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SEE YOU IN COURT! - June 2009

May 20, 2009

Authors: Thomas B. Mooney

The members of the Nutmeg Board of Education felt like they had been beaten with a pipe. After starting with a proposed three percent increase in their budget, they saw it chopped by the Board of Finance and then defeated at referendum. On the second round, though, the budget was approved narrowly, leaving the Nutmeg Board of Education with exactly the same amount for next year it had received for this year.

Veteran Board member Bob Bombast invited the other Board members over to dinner to brainstorm over how to get through 2009-2010. The Board members came up with a number of ideas, and at the next Board meeting, Bob made the following motion: (1) students will have to pay a supply fee for art class, (2) teachers will have to buy a parking permit to use the faculty lot, and (3) space on the outfield wall around the baseball field will be sold to local businesses for advertising. The Board members who had attended dinner at Bob’s sat quietly, but other board members had many questions.

“Can we do that?” Penny Pincher asked. “The art thing isn’t worth that much, but I bet we can make pretty good money with the parking permits.”

“I think that the real money-maker here is the advertising,” responded Bob expansively. “In fact, why we should stop with the ball field? We can have sponsors for each of our classes. It shouldn’t take too long for teachers to mention a sponsor at the beginning of each class. You know, ‘This Honors Biology Class is brought to you by Little Caesar’s . . . .’”

Well, that last idea was a little much, even for Nutmeg. Bob smiled sheepishly as the other Board member laughed. “OK,” Bob said, “Forget I said that. But I am serious about my motion.” The Board members talked it over, and they unanimously approved the Bombast Budget Plan. Soon, all of Nutmeg was abuzz with concern over implementation. Teachers grumbled, but many of them paid their new parking fees. Parents grumbled, but they paid the supplies fees.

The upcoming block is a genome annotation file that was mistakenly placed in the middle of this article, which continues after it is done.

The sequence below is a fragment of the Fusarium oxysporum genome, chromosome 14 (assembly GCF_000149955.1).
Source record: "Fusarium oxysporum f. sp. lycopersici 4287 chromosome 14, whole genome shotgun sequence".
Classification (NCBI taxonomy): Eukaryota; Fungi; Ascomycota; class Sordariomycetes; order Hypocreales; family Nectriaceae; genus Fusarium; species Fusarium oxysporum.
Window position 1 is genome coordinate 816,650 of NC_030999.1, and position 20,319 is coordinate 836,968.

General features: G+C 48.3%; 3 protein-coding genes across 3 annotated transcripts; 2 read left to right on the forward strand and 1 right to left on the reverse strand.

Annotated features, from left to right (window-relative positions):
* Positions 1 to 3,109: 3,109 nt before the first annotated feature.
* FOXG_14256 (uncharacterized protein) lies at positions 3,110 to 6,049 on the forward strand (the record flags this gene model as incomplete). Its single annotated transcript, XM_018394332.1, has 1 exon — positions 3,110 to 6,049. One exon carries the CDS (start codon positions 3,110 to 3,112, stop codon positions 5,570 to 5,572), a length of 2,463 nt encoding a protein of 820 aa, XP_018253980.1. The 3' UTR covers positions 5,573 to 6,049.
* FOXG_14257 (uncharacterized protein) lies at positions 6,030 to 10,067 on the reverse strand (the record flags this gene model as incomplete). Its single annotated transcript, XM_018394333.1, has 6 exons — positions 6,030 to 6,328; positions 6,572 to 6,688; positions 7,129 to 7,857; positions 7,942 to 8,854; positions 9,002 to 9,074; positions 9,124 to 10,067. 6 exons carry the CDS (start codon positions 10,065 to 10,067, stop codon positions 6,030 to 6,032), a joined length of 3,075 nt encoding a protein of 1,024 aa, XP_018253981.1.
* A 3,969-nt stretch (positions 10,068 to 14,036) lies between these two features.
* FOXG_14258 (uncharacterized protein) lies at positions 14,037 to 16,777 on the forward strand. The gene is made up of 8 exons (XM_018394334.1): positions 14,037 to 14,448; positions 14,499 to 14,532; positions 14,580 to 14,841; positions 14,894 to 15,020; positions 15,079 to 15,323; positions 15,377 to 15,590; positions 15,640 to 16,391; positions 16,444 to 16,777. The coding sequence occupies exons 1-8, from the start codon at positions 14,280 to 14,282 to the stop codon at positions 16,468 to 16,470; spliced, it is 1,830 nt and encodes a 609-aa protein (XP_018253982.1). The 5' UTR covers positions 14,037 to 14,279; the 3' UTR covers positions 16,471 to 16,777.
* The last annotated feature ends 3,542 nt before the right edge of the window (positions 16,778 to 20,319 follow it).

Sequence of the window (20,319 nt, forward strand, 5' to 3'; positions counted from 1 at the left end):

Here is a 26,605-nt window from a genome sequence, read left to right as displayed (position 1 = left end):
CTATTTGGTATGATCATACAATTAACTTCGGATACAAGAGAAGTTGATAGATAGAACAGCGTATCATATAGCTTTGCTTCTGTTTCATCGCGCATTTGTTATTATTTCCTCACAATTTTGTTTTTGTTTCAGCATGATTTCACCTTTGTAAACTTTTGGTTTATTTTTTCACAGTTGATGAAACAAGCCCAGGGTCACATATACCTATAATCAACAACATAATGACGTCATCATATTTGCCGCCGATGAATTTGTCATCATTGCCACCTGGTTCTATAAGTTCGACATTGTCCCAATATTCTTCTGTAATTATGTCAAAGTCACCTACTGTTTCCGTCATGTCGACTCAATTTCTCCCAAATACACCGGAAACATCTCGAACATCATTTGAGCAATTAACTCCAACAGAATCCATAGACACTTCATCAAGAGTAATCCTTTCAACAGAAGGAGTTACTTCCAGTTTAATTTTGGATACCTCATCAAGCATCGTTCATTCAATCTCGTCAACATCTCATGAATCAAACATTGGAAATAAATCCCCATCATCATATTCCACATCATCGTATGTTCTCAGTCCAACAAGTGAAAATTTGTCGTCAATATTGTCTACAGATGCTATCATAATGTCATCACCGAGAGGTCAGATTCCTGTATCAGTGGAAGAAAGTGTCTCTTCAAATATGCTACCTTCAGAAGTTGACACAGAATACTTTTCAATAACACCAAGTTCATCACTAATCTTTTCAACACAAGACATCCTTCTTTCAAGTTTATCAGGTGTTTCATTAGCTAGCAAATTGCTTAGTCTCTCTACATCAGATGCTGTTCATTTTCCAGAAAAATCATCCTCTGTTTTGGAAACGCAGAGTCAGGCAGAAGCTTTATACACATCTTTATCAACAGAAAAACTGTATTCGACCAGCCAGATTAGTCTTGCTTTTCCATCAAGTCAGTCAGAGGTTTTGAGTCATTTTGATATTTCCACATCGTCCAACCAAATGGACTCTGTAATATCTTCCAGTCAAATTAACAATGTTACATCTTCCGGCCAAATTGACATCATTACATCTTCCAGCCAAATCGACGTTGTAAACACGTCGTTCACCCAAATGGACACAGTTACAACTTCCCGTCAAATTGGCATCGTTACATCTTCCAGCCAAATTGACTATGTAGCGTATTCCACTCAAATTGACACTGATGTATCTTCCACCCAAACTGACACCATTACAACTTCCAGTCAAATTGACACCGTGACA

Bob was right about the advertising. It was the biggest revenue source. Soon, the outfield walls were almost completely covered with advertisements from local vendors, sold for a pretty penny. But no scheme is perfect, and Mrs. Superintendent had to make some tough choices. With reservations, she sold advertising space to Sam’s Tanning Salon and Tony’s Package Store, but she rejected a request from the First Baptist Church.

Pastor Paul was not happy. He mobilized the flock to protest Mrs. Superintendent’s decision. At the next meeting of the Nutmeg Board of Education, the room was packed with parishioners. One by one, they railed against the fact that the Nutmeg outfield wall promoted liquor but not God. They were so relentless that even Mrs. Superintendent was having second thoughts about her decision.

Will Nutmeg have any legal problems with its fund-raising strategy?

* * *

Let us count the ways. To begin, Bob’s little strategy session likely violated the Freedom of Information Act. To be sure, board members can invite other board member over to dinner, because a chance or social gathering is not a “meeting” under the FOIA. However, if a quorum is present and discusses matters over which the Board has jurisdiction, it is conducting a meeting, which should be posted and to which members of the public should have access.